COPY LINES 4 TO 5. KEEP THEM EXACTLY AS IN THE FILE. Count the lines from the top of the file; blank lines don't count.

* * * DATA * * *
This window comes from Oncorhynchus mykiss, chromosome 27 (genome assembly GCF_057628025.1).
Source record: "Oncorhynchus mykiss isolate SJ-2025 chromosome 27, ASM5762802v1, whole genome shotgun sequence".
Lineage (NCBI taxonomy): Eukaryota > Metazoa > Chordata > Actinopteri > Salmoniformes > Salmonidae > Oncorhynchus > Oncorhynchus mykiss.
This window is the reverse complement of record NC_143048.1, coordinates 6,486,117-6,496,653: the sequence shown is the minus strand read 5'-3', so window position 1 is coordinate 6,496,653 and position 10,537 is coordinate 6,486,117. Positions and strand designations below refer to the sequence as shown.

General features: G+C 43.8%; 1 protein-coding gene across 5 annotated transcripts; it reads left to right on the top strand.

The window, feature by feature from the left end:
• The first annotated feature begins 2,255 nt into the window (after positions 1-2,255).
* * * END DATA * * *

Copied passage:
This window is the reverse complement of record NC_143048.1, coordinates 6,486,117-6,496,653: the sequence shown is the minus strand read 5'-3', so window position 1 is coordinate 6,496,653 and position 10,537 is coordinate 6,486,117. Positions and strand designations below refer to the sequence as shown.

General features: G+C 43.8%; 1 protein-coding gene across 5 annotated transcripts; it reads left to right on the top strand.